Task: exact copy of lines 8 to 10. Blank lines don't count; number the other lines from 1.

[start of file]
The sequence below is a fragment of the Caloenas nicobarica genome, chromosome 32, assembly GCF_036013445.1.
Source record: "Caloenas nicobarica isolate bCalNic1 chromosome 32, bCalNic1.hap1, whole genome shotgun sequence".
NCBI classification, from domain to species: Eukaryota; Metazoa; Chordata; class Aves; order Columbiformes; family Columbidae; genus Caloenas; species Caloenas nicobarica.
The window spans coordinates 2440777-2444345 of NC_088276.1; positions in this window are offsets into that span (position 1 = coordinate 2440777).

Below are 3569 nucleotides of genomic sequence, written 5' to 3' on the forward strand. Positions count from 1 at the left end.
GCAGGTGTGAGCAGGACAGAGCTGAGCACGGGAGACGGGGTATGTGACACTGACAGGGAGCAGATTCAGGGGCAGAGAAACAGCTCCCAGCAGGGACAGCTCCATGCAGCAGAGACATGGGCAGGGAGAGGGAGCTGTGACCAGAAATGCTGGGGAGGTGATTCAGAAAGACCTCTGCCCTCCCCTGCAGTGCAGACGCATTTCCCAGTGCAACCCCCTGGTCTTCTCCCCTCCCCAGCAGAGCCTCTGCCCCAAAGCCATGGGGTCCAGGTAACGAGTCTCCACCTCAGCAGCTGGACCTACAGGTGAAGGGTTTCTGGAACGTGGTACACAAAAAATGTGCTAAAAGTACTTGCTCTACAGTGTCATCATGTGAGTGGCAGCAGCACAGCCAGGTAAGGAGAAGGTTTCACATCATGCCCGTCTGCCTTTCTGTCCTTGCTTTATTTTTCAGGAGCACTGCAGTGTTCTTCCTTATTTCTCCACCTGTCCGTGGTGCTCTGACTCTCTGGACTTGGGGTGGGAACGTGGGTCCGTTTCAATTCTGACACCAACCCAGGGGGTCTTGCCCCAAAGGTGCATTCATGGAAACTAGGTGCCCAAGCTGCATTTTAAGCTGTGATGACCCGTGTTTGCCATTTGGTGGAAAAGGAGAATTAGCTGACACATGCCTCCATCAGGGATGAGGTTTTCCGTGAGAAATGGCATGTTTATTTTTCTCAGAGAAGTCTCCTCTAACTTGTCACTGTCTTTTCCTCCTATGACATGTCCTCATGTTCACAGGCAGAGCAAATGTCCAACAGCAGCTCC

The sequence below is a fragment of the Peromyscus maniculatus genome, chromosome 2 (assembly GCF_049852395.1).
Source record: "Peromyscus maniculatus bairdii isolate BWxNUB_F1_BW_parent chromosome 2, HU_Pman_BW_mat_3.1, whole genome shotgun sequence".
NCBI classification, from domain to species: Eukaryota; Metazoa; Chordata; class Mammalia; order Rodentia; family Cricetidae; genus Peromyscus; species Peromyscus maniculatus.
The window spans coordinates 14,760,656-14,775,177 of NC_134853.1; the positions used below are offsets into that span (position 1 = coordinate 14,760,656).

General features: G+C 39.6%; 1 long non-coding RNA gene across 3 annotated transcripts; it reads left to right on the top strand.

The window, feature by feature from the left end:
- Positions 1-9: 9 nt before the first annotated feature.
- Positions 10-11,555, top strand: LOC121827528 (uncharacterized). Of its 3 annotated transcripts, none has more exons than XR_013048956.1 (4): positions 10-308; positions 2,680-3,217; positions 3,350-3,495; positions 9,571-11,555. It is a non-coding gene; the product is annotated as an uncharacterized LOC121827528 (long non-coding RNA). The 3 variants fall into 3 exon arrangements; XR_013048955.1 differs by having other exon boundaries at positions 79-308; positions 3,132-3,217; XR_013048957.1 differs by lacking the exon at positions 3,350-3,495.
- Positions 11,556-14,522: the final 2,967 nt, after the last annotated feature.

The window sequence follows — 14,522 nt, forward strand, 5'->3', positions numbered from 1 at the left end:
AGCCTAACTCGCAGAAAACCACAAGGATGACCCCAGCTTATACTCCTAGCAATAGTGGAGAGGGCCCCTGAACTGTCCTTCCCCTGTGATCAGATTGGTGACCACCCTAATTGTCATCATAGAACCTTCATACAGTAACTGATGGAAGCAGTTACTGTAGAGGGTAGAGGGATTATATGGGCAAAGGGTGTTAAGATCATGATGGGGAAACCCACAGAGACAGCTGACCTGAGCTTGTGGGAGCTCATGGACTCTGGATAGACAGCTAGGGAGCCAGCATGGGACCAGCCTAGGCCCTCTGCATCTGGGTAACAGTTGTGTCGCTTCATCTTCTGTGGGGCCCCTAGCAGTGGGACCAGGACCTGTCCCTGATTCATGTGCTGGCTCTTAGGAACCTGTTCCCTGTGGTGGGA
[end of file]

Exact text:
Source record: "Peromyscus maniculatus bairdii isolate BWxNUB_F1_BW_parent chromosome 2, HU_Pman_BW_mat_3.1, whole genome shotgun sequence".
NCBI classification, from domain to species: Eukaryota; Metazoa; Chordata; class Mammalia; order Rodentia; family Cricetidae; genus Peromyscus; species Peromyscus maniculatus.
The window spans coordinates 14,760,656-14,775,177 of NC_134853.1; the positions used below are offsets into that span (position 1 = coordinate 14,760,656).